Application Deadline: March 1, 2019
Anticipated Start Date: March 2019
The southeastern region of the U.S. was one of the most diverse grassland regions of North America, yet more than 99% has been lost due to such factors as conversion to row crop agriculture, fire suppression, forest succession, and wetland drainage. Our objective, in conjunction with other entities in a regional public-private partnership, is to use funding from the National Resources Conservation Service’s (NRCS) Regional Conservation Partnership Program (RCPP) funds to work with willing landowners to improve native grassland habitat on private lands in a manner that compliments existing conservation efforts, especially near protected landscapes also under, or planned for, restoration. More specifically, the work we proposed to NRCS focuses on efforts needed to recover populations of three species of grassland/shrubland bird species deemed in need of conservation attention, i.e. Northern Bobwhite, Henslow’s Sparrow and Eastern Meadowlark, as well as other components of the native biodiversity associated with the historic grassland landscapes of central Kentucky and Tennessee.
Habitat improvements for the bird species of concern, which are more dependent on vegetation structure than on species composition and diversity, can be accomplished by opening up suppressed native grasslands with removal of mature and extensive woody cover and application of prescribed fire, conversion of cropland or fescue pastures to native grasses, forbs and shrubs, and changing grazing intensities and haying regimes. These efforts can involve somewhat low-diversity seed mixes, but restoring both vegetation structure and increasing native biodiversity will generally require more diverse seed mixes. This strategy will be employed in cases where higher native plant diversity is important to maximize benefits to a wider variety of organisms.
This position is one of 3 Quail Forever (QF) Biologists to be deployed in service to our objectives Tennessee and Kentucky. Two Farm Bill Wildlife Biologists, including this one for Tennessee and another for Kentucky, will be responsible primarily for working with interested landowners to implement those NRCS practices our partnership has deemed valuable in recovering the key species of grassland/shrubland birds. A third position, a Coordinating Biologist, will focus on both states, working with farm bill biologists and landowners interested in recreating more diverse native grasslands, recommending locally-adapted seed mixes appropriate for each particular site, and working with seed companies to develop seed sources. These positions will be employees of, and supervised by, Quail Forever, with additional instruction and leadership provided by our regional partnership.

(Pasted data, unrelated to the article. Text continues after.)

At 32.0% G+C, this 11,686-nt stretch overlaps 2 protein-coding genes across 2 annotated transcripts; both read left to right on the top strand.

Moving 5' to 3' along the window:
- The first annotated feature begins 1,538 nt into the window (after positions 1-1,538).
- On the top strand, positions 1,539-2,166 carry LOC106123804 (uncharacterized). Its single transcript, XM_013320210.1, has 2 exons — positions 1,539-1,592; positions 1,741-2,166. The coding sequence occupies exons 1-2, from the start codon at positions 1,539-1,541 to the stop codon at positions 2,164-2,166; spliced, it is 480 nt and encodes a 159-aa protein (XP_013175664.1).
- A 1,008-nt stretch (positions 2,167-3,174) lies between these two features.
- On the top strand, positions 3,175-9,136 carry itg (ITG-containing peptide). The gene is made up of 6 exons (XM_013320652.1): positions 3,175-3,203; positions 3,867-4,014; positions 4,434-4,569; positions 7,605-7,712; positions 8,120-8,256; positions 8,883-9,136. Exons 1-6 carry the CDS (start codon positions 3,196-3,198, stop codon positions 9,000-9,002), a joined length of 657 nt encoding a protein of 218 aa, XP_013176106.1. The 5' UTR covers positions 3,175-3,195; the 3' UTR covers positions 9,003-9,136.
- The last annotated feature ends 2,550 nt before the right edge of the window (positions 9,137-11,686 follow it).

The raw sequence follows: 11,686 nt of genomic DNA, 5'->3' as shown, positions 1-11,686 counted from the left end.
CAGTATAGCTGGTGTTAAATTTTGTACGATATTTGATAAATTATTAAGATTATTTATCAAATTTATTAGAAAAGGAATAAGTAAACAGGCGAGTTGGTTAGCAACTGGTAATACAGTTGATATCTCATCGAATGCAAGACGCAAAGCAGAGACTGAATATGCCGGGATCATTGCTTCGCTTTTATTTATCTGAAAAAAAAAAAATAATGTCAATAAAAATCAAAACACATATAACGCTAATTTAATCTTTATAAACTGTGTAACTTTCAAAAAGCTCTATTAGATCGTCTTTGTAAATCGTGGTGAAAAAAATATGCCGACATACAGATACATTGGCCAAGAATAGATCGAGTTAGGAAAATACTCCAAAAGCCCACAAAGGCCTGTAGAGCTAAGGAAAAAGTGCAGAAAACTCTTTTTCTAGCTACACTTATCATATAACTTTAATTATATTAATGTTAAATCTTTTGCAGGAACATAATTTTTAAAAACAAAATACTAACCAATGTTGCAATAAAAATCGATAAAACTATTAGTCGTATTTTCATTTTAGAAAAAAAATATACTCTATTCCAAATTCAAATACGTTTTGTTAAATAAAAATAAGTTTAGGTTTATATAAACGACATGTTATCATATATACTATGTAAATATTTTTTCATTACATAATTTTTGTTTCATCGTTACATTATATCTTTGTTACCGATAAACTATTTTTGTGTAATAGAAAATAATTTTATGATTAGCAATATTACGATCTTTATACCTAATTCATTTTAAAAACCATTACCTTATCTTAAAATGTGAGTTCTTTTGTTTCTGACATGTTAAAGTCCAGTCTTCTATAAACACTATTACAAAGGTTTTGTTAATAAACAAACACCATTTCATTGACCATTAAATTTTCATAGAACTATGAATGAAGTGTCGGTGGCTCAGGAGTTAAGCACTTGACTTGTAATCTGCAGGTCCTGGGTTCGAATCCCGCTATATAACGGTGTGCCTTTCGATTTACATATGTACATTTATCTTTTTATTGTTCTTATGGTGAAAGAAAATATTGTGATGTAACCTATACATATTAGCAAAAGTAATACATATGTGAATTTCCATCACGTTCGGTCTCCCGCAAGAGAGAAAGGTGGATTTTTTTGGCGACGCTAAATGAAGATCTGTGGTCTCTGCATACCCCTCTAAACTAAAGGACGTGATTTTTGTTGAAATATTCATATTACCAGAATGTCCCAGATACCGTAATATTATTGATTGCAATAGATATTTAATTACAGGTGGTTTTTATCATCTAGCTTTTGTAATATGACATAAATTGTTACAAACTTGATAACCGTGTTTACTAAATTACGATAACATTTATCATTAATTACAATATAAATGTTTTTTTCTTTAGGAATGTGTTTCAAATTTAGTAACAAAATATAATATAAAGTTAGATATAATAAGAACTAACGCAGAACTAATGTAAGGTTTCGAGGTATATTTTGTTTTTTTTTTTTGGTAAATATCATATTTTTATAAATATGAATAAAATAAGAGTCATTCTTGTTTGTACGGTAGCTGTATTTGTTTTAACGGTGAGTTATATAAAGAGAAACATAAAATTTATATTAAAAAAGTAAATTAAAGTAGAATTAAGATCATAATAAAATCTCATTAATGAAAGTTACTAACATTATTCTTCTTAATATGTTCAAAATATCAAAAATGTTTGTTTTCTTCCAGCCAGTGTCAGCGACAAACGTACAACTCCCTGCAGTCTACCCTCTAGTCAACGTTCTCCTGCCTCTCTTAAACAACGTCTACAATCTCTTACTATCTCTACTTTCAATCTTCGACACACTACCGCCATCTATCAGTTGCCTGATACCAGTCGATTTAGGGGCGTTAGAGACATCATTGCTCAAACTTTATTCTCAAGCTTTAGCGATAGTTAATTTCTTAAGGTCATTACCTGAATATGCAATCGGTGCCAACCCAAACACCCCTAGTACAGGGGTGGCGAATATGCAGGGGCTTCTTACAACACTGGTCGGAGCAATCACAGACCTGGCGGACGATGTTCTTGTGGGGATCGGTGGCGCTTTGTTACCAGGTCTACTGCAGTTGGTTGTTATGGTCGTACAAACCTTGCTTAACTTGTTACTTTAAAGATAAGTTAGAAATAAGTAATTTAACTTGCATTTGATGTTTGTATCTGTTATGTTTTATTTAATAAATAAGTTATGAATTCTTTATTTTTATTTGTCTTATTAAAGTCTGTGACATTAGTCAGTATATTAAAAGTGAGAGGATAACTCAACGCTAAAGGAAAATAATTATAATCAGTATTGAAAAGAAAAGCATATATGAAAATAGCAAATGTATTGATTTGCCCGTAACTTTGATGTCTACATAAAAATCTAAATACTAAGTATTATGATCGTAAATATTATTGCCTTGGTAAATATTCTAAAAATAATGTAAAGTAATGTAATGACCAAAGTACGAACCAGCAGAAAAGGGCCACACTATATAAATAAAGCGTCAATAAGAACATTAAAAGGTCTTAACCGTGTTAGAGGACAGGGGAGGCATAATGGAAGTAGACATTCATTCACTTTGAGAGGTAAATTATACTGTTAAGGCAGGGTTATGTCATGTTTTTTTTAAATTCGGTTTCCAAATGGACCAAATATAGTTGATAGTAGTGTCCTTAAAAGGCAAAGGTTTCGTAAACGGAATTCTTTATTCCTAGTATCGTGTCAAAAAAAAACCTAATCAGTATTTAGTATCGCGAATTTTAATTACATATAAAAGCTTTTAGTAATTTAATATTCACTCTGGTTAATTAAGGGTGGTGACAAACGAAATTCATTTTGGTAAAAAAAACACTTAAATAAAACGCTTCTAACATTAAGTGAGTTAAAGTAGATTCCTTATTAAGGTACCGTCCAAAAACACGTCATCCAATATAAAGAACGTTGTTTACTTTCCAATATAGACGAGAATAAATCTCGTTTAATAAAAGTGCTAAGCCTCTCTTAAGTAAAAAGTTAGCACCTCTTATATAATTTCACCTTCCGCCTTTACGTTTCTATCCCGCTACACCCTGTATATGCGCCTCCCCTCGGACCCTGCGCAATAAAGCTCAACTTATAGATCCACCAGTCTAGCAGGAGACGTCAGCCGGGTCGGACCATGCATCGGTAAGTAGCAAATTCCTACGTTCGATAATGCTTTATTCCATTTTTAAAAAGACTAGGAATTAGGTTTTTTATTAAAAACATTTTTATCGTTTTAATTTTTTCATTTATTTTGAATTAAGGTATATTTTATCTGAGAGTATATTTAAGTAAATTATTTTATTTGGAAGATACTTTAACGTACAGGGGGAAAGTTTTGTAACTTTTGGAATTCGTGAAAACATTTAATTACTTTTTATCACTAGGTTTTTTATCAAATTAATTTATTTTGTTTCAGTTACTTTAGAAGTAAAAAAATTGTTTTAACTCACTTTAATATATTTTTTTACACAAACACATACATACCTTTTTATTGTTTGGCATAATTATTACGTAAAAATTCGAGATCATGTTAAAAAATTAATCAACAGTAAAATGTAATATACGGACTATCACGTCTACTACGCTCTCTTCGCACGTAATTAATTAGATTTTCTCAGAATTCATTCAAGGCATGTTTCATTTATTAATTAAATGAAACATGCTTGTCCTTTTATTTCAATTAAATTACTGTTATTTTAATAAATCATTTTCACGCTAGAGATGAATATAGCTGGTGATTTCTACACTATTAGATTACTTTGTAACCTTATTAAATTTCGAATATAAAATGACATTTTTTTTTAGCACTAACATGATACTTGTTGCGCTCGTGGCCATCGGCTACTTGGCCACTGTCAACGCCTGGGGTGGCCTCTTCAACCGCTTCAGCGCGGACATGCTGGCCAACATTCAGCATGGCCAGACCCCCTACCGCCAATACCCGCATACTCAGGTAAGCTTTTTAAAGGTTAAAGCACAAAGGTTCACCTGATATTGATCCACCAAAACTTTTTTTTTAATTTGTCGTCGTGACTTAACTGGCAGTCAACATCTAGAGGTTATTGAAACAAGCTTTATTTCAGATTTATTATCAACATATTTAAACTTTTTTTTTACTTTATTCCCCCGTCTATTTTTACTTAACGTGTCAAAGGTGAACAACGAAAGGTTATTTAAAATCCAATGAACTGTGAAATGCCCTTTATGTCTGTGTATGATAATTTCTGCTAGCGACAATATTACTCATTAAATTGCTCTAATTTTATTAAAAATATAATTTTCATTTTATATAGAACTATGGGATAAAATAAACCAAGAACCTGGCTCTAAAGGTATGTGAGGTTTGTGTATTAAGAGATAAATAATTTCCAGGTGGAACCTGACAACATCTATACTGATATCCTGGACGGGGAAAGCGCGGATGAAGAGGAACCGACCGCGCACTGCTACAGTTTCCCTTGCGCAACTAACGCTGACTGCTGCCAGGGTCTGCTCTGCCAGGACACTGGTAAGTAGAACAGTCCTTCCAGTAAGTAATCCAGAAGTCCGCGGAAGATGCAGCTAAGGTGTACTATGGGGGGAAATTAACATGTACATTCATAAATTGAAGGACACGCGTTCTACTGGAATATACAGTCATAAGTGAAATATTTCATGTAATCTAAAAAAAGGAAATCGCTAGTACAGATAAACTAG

This position is a full time position funded for 5 years through the RCPP program and partnership commitments from federal and state agencies, universities, and non-government organizations. It is our hope that these positions will continue after the 5-year term, but that is not guaranteed.
• Provide verbal, written and on-site technical assistance (wildlife biology and habitat focus) to interested private landowners.
• Coordinate the implementation and application of select farm bill practices in cooperation with the local NRCS District Conservationist, NRCS Area Biologist, TWRA Private Lands Biologist, PF/QF staff, and others.
• Complete wildlife conservation plans, contracts, applications and other required documentation for conservation programs (i.e. ACEP-WRE, EQIP, CSP, etc.) requiring biological expertise in cooperation with the listed partners.
• Communicate program requirements, complete site visits to determine eligibility, develop contracts and plans for applicants enrolling in USDA conservation programs or other state and local conservation programs, and approve completed practices.
• Coordinate and participate in fieldwork activities for habitat project implementation and work with private landowners. Conduct periodic wildlife and vegetation surveys.
• Perform other related duties as assigned.
Required Knowledge Skills and Abilities:
• Ability to communicate clearly and effectively with landowners and partner agencies.
• Ability to work independently with little supervision and with diverse clientele.
• Knowledge of wildlife ecology, grassland management, including the ability to utilize various habitat management tools in the development of habitat management plans.
• Knowledge of conservation and wildlife programs provided by Federal (i.e. Farm Bill), State agencies, and PF/QF. Also, knowledge of how these programs are implemented in an agricultural landscape.
• Excellent verbal/written communication and organizational skills.
• Valid driver’s license and personal vehicle required (mileage reimbursement provided).
• Able to obtain USDA Clearance and NRCS Conservation Planning certification
• Able to identify grassland/shrubland bird species as well as native grasses and forbs.
Training and Experience Guideline: Any combination of training and/or experience that will enable the applicant to possess the required knowledge, skills and abilities. A general qualification guideline for this position is a Bachelor of Science Degree in Wildlife Management or closely related natural resources field and/or related field experience. The ability to identify birds and native plants will be considered a plus.
To Apply: Visit our Recruitment website at: www.pheasantsforever.org/jobs
Only ONLINE applications will be accepted. Please include your cover letter and resume as a single Word document or PDF file on the Recruitment website.
For More Information: Contact Tim Caughran, Director of Field Operations for Quail Forever at email@example.com , or Andy Edwards, Regional Biologist and Representative , Quail Forever at firstname.lastname@example.org
Pheasants Forever & Quail Forever are an EEO Employer/Vet/Disabled.